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Santa Claus: Climbing in the Arctic North

Santa Claus: Climbing in the Arctic North

PC: First of all, Santa, we’re curious to know if there’s any place to climb around the North Pole. We know you have narwhals in your backyard (which was the burning question from last Christmas) but are there any climbing spots nearby?

Santa: I don’t need a crag right in my backyard. That’s the added perk of having a flying sled you see. So, most times I head over to Greenland or Baffin Island for a day trip. Before it was discovered, I pretty much had all that big wall climbing to myself. Then a few of those young climbers, Sean Villanueva O'Driscoll, Ben Ditto, and brothers Nico and Olivier Favresse, let the secret out of the bag with that great film. But in a way I don’t mind. It’s great to see the arctic climbing community really take off. Climbers have been missing out for years!

PC: We met Sean Villanueva O'Driscoll last summer when we were out climbing in Squamish, BC. We were doing some family climbs at The Playground. He started singing DoDo’s Delight for the kids as he cruised up the route! Although they were tongue-tied at first, the song was revived in our household for another few months. It was pretty cool. Do you have a favourite climb?

Santa: It’s hard NOT to love that tune. The elves go nuts when they’ve had a few eggnogs (am I allowed to say that?). Hard to pinpoint a favourite, but I’d say if you head out that way you’ll definitely have to check out The Drunken Pillar (Shepton’s Shove, E6 6b, 5.12a, 1000 meters). Classic. You know, once you get past the sub-zero temperatures, occasional white-outs and curious polar bears, I’m actually surprised we haven’t seen more climbers around those parts. Mind you, that last National Geographic film on Antarctica climbing may be the next new destination. They do have penguins. Hard to compete with penguins.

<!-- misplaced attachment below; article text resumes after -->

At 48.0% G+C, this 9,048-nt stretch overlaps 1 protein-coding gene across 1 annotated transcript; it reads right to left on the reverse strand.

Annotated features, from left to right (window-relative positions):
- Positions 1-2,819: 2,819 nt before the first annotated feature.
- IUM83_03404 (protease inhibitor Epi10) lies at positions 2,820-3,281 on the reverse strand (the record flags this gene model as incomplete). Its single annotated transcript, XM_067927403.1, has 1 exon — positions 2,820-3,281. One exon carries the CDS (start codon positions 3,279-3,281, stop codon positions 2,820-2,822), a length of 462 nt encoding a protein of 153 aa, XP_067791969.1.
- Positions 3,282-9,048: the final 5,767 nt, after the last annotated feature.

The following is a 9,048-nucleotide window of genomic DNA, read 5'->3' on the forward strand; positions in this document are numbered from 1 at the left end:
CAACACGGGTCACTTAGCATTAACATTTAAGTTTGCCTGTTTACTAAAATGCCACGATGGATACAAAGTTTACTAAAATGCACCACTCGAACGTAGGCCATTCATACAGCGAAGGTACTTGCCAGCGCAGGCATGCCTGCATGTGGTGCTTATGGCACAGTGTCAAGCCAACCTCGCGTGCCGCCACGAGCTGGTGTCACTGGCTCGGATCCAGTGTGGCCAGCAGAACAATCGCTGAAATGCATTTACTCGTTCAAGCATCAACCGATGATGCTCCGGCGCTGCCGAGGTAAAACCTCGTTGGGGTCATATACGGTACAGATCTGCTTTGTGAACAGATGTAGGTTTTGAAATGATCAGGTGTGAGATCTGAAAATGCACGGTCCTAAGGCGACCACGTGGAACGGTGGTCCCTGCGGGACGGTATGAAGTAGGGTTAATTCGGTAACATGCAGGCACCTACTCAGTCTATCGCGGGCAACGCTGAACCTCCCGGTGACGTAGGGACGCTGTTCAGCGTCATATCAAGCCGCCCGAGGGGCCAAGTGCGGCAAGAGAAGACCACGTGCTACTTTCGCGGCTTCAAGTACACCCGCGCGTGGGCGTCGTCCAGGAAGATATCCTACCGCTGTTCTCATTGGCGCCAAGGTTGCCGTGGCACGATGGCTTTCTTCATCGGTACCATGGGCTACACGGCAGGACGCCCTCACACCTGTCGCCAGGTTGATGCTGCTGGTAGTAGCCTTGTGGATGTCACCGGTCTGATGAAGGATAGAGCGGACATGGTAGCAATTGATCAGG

PC: Who do you climb with? Does Mrs. Claus climb?

Santa: She does, but she prefers warmer climbing destinations to be truthful. She has an annual trip to Kalymnos, Greece, with the Tooth Fairy. I’m never invited. If I’m climbing in Greenland or Baffin Island I usually head out with my head elf. We’ve been climbing together for decades, him and I. There’s no end to the adventures we’ve gotten ourselves into. He’s not a fan of polar bears. For good reason.

PC: Tell us about your training regime. We know the stereotype is that you eat A LOT to get fat before Christmas. But candy canes and cake and stuffing and turkey all the time?

Santa: It’s not been easy to break the habits or the stereotype for that matter. But now I just don’t overdo it. My diet is balanced, although I don’t eat red meat. You know, that would be a little insensitive with the reindeer. I tend to overdo it a little on Christmas, with all the extra cookies and all, but don’t we all?

PC: We thought this Christmas we’d leave you a little something extra. A Pullboard. You can mount it anywhere in the house and strengthen your fingers in between your climbing trips. We’ve posted a few training protocols on the site to get you started.

Santa: Ho ho ho. Thank you! That’s super thoughtful. That’s a first! I can’t wait to get it mounted and test it out.

PC: You’re welcome. We won’t take credit for it. We had some little helpers of our own that thought you’d like it. They’re quite opportunistic when it comes to promoting our climbing business. Merry Christmas to you and everyone at the North Pole.

Santa: Merry Christmas to you! Keep having fun out there. That’s what it’s all about...but something tells me that you already know that ;)
Jan 23, 2019

Love it! Very interesting & informative piece. Makes me wanna travel to the great white north! Like even further than PA, SK. 😊

Jill H.

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